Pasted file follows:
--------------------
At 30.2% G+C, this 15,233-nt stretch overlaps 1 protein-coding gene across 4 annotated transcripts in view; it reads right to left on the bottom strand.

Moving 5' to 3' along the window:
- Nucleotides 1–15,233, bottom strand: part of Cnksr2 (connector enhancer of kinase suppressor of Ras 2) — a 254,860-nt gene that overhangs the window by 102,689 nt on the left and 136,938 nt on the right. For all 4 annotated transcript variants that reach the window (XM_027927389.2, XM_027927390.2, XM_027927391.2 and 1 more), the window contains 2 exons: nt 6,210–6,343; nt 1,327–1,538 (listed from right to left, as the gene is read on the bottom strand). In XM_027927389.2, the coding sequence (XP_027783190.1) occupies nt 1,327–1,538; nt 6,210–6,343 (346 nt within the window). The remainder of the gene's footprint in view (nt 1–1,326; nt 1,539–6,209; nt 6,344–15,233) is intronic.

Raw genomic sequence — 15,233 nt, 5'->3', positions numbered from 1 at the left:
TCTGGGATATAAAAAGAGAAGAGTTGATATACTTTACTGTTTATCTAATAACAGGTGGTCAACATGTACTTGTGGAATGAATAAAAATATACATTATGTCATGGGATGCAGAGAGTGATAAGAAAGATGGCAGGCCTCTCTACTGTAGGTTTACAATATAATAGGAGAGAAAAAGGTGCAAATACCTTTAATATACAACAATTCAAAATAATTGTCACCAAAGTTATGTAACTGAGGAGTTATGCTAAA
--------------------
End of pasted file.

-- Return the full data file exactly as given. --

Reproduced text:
At 30.2% G+C, this 15,233-nt stretch overlaps 1 protein-coding gene across 4 annotated transcripts in view; it reads right to left on the bottom strand.

Moving 5' to 3' along the window:
- Nucleotides 1–15,233, bottom strand: part of Cnksr2 (connector enhancer of kinase suppressor of Ras 2) — a 254,860-nt gene that overhangs the window by 102,689 nt on the left and 136,938 nt on the right. For all 4 annotated transcript variants that reach the window (XM_027927389.2, XM_027927390.2, XM_027927391.2 and 1 more), the window contains 2 exons: nt 6,210–6,343; nt 1,327–1,538 (listed from right to left, as the gene is read on the bottom strand). In XM_027927389.2, the coding sequence (XP_027783190.1) occupies nt 1,327–1,538; nt 6,210–6,343 (346 nt within the window). The remainder of the gene's footprint in view (nt 1–1,326; nt 1,539–6,209; nt 6,344–15,233) is intronic.

Raw genomic sequence — 15,233 nt, 5'->3', positions numbered from 1 at the left:
TCTGGGATATAAAAAGAGAAGAGTTGATATACTTTACTGTTTATCTAATAACAGGTGGTCAACATGTACTTGTGGAATGAATAAAAATATACATTATGTCATGGGATGCAGAGAGTGATAAGAAAGATGGCAGGCCTCTCTACTGTAGGTTTACAATATAATAGGAGAGAAAAAGGTGCAAATACCTTTAATATACAACAATTCAAAATAATTGTCACCAAAGTTATGTAACTGAGGAGTTATGCTAAA